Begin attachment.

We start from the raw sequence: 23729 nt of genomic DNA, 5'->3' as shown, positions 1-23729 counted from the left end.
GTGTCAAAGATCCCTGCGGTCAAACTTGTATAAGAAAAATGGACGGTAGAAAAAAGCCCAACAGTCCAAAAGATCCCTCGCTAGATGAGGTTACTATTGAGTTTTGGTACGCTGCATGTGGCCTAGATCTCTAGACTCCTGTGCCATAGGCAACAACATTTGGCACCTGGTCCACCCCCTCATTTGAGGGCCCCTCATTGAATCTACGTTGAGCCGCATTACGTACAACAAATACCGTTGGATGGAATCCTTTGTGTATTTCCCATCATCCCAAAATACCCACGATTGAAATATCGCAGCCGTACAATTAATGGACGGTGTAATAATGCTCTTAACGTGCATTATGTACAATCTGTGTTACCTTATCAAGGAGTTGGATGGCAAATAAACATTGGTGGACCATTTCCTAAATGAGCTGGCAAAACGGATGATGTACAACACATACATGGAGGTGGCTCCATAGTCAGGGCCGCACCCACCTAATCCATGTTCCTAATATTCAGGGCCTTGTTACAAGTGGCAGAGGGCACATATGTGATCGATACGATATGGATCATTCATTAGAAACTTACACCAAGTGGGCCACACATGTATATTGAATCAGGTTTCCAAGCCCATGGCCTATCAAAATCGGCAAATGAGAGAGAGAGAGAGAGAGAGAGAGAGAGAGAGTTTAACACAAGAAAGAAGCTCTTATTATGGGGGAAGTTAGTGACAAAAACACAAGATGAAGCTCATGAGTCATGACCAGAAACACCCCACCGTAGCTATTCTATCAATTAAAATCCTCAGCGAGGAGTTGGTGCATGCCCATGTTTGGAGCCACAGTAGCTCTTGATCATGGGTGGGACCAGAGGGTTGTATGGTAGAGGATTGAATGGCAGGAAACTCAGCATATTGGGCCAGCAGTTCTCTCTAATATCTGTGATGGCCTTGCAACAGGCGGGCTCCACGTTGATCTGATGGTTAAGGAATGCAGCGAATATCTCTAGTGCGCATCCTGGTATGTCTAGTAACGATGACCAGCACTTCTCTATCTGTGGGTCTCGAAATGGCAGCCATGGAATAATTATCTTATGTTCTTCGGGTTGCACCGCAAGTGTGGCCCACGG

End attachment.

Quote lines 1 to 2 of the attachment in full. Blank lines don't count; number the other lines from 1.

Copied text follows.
We start from the raw sequence: 23729 nt of genomic DNA, 5'->3' as shown, positions 1-23729 counted from the left end.
GTGTCAAAGATCCCTGCGGTCAAACTTGTATAAGAAAAATGGACGGTAGAAAAAAGCCCAACAGTCCAAAAGATCCCTCGCTAGATGAGGTTACTATTGAGTTTTGGTACGCTGCATGTGGCCTAGATCTCTAGACTCCTGTGCCATAGGCAACAACATTTGGCACCTGGTCCACCCCCTCATTTGAGGGCCCCTCATTGAATCTACGTTGAGCCGCATTACGTACAACAAATACCGTTGGATGGAATCCTTTGTGTATTTCCCATCATCCCAAAATACCCACGATTGAAATATCGCAGCCGTACAATTAATGGACGGTGTAATAATGCTCTTAACGTGCATTATGTACAATCTGTGTTACCTTATCAAGGAGTTGGATGGCAAATAAACATTGGTGGACCATTTCCTAAATGAGCTGGCAAAACGGATGATGTACAACACATACATGGAGGTGGCTCCATAGTCAGGGCCGCACCCACCTAATCCATGTTCCTAATATTCAGGGCCTTGTTACAAGTGGCAGAGGGCACATATGTGATCGATACGATATGGATCATTCATTAGAAACTTACACCAAGTGGGCCACACATGTATATTGAATCAGGTTTCCAAGCCCATGGCCTATCAAAATCGGCAAATGAGAGAGAGAGAGAGAGAGAGAGAGAGAGAGAGTTTAACACAAGAAAGAAGCTCTTATTATGGGGGAAGTTAGTGACAAAAACACAAGATGAAGCTCATGAGTCATGACCAGAAACACCCCACCGTAGCTATTCTATCAATTAAAATCCTCAGCGAGGAGTTGGTGCATGCCCATGTTTGGAGCCACAGTAGCTCTTGATCATGGGTGGGACCAGAGGGTTGTATGGTAGAGGATTGAATGGCAGGAAACTCAGCATATTGGGCCAGCAGTTCTCTCTAATATCTGTGATGGCCTTGCAACAGGCGGGCTCCACGTTGATCTGATGGTTAAGGAATGCAGCGAATATCTCTAGTGCGCATCCTGGTATGTCTAGTAACGATGACCAGCACTTCTCTATCTGTGGGTCTCGAAATGGCAGCCATGGAATAATTATCTTATGTTCTTCGGGTTGCACCGCAAGTGTGGCCCACGG